How do I take care of my flexor digitorum superficialis? So glad you asked! I use this Yoga Tune Up® stretch with Roll Model Therapy Balls for self-massage with my teams:

  • From table top, spin the shoulder into external rotation and continue that until the fingers are pointing toward your knees. Gently pressing more weight into the palms until you feel the stretch along the forearm. (See Jill’s demonstration of this in the video below – her version also stretches through the muscles of the palm).
  • Let’s get rolling: Use a Yoga Tune Up® Therapy Ball in one hand and using pressure, roll it from wrist to elbow on the inside part of your forearm. You may even notice a involuntary curling of the fingers when drawing the ball from wrist to elbow and a release/ extension of the fingers when dragging it from elbow to wrist.

Learn more about hand and wrist pain relief solutions

 Watch the QuickFix Hand/Wrist/Elbow Video

Check out the Yoga Tune Up Pose of the Week

 

Lindsay Smith

Lindsay Smith, E-RYT 500, is a certified Yoga Tune Up® instructor and graduate of YogaWorks 500-Hour Yoga Teacher Training who specializes in teaching yoga to professional and Olympic athletes. Lindsay’s unique approach to yoga infuses sport-specific poses, anatomical awareness, and invigorating breath work. She has coached some of the best athletes in their fields from the high school, collegiate, professional, and Olympic levels. Working directly with coaching staff, Lindsay’s approach to yoga provides every athlete the opportunity to maximize their performance in their position, and longevity in their sport. Although athletes are Lindsay's specialty she also works with individuals of all ages and abilities using her skills and unique point of view to customize an appropriate set of postures to surpass your goals.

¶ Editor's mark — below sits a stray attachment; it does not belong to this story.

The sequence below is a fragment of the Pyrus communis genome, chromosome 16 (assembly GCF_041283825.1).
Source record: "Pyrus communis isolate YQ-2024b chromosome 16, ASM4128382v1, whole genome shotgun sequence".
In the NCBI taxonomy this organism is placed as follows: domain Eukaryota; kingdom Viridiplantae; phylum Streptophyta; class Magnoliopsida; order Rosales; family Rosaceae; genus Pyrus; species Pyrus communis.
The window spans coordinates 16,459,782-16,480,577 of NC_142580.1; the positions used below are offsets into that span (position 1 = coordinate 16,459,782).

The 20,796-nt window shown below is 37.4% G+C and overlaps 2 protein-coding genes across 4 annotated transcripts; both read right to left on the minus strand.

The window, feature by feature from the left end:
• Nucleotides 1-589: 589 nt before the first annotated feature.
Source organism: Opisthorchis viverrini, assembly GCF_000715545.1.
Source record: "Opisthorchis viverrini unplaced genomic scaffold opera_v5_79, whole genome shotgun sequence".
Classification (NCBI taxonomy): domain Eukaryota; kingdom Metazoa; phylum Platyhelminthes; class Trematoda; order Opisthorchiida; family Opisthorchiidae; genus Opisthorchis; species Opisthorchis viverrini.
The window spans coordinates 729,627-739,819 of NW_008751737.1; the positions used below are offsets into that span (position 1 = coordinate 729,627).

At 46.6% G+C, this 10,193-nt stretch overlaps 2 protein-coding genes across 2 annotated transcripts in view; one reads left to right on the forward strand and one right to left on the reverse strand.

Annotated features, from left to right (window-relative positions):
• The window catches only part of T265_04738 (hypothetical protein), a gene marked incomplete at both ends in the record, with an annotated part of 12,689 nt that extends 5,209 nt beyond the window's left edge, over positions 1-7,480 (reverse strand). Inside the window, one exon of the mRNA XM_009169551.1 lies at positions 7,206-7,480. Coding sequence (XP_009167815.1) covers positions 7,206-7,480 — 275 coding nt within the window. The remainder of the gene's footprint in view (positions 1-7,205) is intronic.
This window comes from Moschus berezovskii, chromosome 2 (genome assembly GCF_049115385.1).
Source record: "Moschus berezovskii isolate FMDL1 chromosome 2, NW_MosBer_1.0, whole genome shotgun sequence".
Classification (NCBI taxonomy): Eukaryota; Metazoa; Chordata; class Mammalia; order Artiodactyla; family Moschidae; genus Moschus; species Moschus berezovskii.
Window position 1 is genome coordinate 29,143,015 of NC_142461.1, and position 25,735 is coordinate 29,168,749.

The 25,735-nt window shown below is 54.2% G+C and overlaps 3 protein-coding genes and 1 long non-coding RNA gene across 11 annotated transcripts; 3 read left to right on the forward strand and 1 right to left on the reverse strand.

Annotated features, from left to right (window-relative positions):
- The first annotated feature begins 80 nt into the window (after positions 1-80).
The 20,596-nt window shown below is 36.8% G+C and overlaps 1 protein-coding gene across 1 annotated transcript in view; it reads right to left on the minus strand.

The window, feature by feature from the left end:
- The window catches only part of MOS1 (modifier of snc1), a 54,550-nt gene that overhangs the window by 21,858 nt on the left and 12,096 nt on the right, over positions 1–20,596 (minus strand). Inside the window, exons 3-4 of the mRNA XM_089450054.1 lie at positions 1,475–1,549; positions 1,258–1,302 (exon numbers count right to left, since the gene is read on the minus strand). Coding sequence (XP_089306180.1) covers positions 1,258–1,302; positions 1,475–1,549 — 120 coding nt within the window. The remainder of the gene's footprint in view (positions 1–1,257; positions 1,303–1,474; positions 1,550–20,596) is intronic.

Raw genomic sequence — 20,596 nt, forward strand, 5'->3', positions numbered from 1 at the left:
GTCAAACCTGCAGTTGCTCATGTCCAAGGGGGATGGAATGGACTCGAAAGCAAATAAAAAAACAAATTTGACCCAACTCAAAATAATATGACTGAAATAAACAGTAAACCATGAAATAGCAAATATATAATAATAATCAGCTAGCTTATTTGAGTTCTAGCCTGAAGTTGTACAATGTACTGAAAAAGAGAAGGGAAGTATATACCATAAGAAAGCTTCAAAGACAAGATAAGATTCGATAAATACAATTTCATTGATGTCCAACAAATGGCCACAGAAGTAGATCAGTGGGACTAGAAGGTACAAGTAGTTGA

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Johanna Vicens

Un geste simple mais tellement précieux dans notre socieété de tous les jours. les avants bras sont souvent négligés tout comme les mains. Pourtant ils ont besoin de beaucoup d’amour.

Clarissa Stewart

This is a great stretch! I’m a massage therapist and my forearm and hands get so stiff some days. This is very helpful!

morgan

As an RMT I’m always using this stretch after a busy day in the clinic, it really does feel great.

suzanne

I love this exercise and I teach it often in my classes from table pose and introduce in combination with some cat/cow movement with the spine with the wrists in It feels great and its great for many of my students who are coming immediately from work to the studio.

Shawn

I often take my forearms and wrists for granted until they are hurting. I’ll definitely be looking to get some work in before injury or pain sets in. Thanks for the simple and effective stretch and therapy ball sequence.

Mira

Thanks for the great yet simple wrist review!

Linda

Thank you for this great information and easy stretch. I just did the stretch and my wrist feels a lot better. Not sure what is causing my wrist pain but this stretch as well as using the balls has really helped.

Linda

Jennifer Mayer